Fact or fake?
17 July 2020
Until recently, the 2016 US Presidential campaign was the event most associated with fake news. That was until the world was gripped by a deadly pandemic.
This year social media has been flooded with conspiracy theories about the source of the coronavirus, half-baked medical advice, and false assertions about the virus-fighting capabilities of various pharmaceuticals.
It seems as though there is no area left untouched by disinformation in relation to the COVID-19 crisis, says Guy Berger, UNESCO’s policies and strategies director in communication and information. “In a time of high fears, uncertainties and unknowns, there is fertile ground for fabrications to flourish and grow. When disinformation is repeated and amplified, including by influential people, the grave danger is that information which is based on truth, ends up having only marginal impact,” he says.
Fake news is “made-up stuff, masterfully manipulated to look like credible journalistic reports that are easily spread online to large audiences willing to believe the fictions and spread the word,” says Politifact, the fact checking website run by the respected Poynter Institute in the US. “When we can’t agree on basic facts – or even that there are such things as facts – how do we talk to each other?” Politifact says.
Sorting out the truth
A 2017 survey by academics at Western Sydney University and Queensland University of Technology, found that only one-third of young people were confident they could distinguish real from fake news. The survey found 73 per cent of children aged eight to 16 regularly consumed the same news as their parents and 49 per cent got their news from social media sites, a figure that increases with age.
In an article in The Conversation in February, two of the survey’s authors, senior lecturer Tanya Notley and associate professor Michael Dezuanni, reported that more than two-thirds of children surveyed said news often or sometimes upset them; just over half said it scared them.
Dr Jocelyn Nettlefold, director of the ABC-University of Tasmania Media Literacy Project, says the responsibility of equipping students with media literacy extends beyond teachers and schools.There needs to be greater community dialogue about the challenges, she says “Bring parents in and let them know what students are learning. Students can also feedback into families and the local community.” Media outlets, digital platforms, academic institutions and community organisations such as libraries, can help educate students – of all ages – in media literacy, Nettlefold says.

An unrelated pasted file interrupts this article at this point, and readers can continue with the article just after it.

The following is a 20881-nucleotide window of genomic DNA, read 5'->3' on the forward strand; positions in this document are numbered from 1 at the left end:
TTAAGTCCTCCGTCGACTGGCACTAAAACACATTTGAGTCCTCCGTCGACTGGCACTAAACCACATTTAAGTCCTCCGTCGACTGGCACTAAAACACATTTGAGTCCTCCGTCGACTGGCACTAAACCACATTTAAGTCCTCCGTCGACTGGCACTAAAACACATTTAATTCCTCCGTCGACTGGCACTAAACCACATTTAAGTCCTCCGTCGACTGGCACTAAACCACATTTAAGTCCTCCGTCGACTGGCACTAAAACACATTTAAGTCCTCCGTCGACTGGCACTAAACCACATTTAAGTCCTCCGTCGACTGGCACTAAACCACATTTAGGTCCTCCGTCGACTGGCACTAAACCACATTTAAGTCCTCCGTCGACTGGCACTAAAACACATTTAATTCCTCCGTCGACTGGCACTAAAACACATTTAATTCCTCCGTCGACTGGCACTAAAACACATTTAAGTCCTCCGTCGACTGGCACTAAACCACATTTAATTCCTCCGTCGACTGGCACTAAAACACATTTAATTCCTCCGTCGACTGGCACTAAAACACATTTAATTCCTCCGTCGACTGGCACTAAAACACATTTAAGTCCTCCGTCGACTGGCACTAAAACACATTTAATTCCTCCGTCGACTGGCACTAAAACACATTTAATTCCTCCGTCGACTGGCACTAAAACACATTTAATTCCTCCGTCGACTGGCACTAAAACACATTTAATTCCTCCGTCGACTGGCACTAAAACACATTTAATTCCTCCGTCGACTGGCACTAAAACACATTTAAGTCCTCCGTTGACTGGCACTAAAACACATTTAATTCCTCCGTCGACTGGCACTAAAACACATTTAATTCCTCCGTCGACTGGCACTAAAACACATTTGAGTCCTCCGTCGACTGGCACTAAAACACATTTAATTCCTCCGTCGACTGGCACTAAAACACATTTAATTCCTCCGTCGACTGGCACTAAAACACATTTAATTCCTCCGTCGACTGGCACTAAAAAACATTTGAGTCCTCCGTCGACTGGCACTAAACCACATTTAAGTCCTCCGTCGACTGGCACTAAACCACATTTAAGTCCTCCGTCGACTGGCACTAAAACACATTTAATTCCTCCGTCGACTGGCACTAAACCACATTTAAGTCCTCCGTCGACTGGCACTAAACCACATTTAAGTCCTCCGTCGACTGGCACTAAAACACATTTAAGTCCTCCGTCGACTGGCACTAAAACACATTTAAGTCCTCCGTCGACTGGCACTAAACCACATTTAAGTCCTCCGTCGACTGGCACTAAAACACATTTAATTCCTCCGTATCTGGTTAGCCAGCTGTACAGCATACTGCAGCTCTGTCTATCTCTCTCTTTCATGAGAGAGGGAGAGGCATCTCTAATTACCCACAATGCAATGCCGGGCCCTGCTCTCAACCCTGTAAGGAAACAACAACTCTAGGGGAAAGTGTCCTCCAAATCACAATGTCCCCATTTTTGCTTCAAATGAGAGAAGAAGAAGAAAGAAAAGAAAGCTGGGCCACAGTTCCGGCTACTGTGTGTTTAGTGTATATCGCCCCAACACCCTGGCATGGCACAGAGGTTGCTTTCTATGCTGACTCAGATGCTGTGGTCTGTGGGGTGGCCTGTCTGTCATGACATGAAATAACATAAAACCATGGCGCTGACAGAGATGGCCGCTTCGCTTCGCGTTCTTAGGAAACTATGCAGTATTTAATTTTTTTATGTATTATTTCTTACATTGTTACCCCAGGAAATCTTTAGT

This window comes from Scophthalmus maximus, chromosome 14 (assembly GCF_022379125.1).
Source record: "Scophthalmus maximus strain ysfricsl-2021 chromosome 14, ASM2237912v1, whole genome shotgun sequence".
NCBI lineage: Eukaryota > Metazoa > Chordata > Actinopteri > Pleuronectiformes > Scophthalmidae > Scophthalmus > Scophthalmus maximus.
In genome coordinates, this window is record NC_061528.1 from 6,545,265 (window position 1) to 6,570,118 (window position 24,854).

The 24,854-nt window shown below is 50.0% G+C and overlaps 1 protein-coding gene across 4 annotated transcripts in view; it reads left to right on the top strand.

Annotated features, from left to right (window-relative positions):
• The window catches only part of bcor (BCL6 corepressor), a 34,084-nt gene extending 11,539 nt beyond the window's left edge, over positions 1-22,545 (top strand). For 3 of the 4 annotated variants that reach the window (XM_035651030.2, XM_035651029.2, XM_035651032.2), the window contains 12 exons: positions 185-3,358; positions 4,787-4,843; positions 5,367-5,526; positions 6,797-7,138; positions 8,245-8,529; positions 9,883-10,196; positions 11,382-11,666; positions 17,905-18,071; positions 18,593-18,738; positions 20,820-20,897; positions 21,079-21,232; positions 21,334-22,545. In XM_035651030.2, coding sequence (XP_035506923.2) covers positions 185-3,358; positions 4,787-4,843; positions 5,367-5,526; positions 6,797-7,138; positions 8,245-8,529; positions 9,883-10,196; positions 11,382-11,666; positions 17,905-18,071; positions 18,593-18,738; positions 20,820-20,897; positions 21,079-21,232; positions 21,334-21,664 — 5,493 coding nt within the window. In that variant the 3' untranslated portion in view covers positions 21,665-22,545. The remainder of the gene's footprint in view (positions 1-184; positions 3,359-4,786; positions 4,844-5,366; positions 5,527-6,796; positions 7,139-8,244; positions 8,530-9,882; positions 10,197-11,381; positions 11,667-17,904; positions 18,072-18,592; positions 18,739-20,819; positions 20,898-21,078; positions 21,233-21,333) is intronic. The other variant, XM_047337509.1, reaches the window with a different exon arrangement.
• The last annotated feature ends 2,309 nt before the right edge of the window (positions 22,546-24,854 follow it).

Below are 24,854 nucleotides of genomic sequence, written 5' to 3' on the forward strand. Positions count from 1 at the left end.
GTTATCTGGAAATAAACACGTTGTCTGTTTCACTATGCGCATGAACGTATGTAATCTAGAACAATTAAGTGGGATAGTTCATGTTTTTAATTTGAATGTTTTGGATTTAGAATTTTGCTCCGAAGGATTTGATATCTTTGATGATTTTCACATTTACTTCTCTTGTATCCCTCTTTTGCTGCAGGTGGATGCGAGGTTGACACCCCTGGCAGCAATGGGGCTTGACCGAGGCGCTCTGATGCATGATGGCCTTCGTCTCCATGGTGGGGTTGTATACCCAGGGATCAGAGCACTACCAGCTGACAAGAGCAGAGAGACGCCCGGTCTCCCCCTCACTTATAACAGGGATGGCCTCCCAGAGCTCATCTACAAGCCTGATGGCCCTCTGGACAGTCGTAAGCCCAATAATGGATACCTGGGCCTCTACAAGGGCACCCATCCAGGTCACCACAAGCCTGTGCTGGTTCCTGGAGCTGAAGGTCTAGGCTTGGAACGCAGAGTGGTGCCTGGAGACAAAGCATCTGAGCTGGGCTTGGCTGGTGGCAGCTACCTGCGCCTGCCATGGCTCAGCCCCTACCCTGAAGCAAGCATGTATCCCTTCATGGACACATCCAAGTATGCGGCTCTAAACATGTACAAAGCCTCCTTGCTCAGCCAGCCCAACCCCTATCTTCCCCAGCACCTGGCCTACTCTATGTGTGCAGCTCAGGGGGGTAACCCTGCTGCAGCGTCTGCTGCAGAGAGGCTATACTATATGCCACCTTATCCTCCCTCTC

Nettlefold also co-authored the report Insight Five: A snapshot of Media Literacy in Australian Schools, which explores the challenges of teaching young people to separate fact from fiction. She says one of the main difficulties is that teachers consume and understand news differently to students.“There needs to be an awareness of the use of computer algorithms to manage and distribute content, the ability for automated data targeting to drive polarisation, the role of bias, and analysis of emotional responses,” she says.
Dr James Goulding, education lecturer at the University of Sydney, and a former history teacher, says many of the established strategies – such as looking at authorship, language and references – are based on print material and this poses limitations. He says websites can be manipulated to appear credible, but the information can be false or misleading. “Holocaust denial websites adopt all the language conventions of scholarly sites, even though the content is clearly false. So, using established criteria is not always an effective way of determining the credibility of the site.”
On the other hand, discredited websites should not necessarily be ignored but used as a teaching tool. For example, most students have been told not to use Wikipedia because it’s not considered credible. But Goulding says the binary notion that websites are credible or not could be damaging critical thinking. “If students think that Wikipedia is not a source but use it anyway, they are not necessarily applying their critical thinking and interrogation skills.
It’s about teaching students how to use unreliable sources such as Wikipedia and YouTube well, he says. “People get hung up on the authenticity of Wikipedia and how easy it is to edit, but all those changes are accessible. Students can critically look at references, edits, and discussions. “It goes the other way as well. Just because a website has .org or the language is scholarly, students still need to evaluate and interrogate it,” he says.
Investigating emotional attachments
Meanwhile, it’s difficult to detect fake news or misleading content if we’re already inclined to believe that point of view, says Goulding. “Our emotional attachment to an opinion makes it seem more credible.” “Strong critical thinking” is the not just the ability to critique the views of others, but also the capacity to reflect on our own biases and worldview, and consider how our beliefs might affect our judgement, Goulding says.
By Cynthia Karena
ABC Education has a range of media literacy resources for teachers and students at: abc.net.au/education/media-literacy/
This article was originally published in The Australian Educator, winter 2020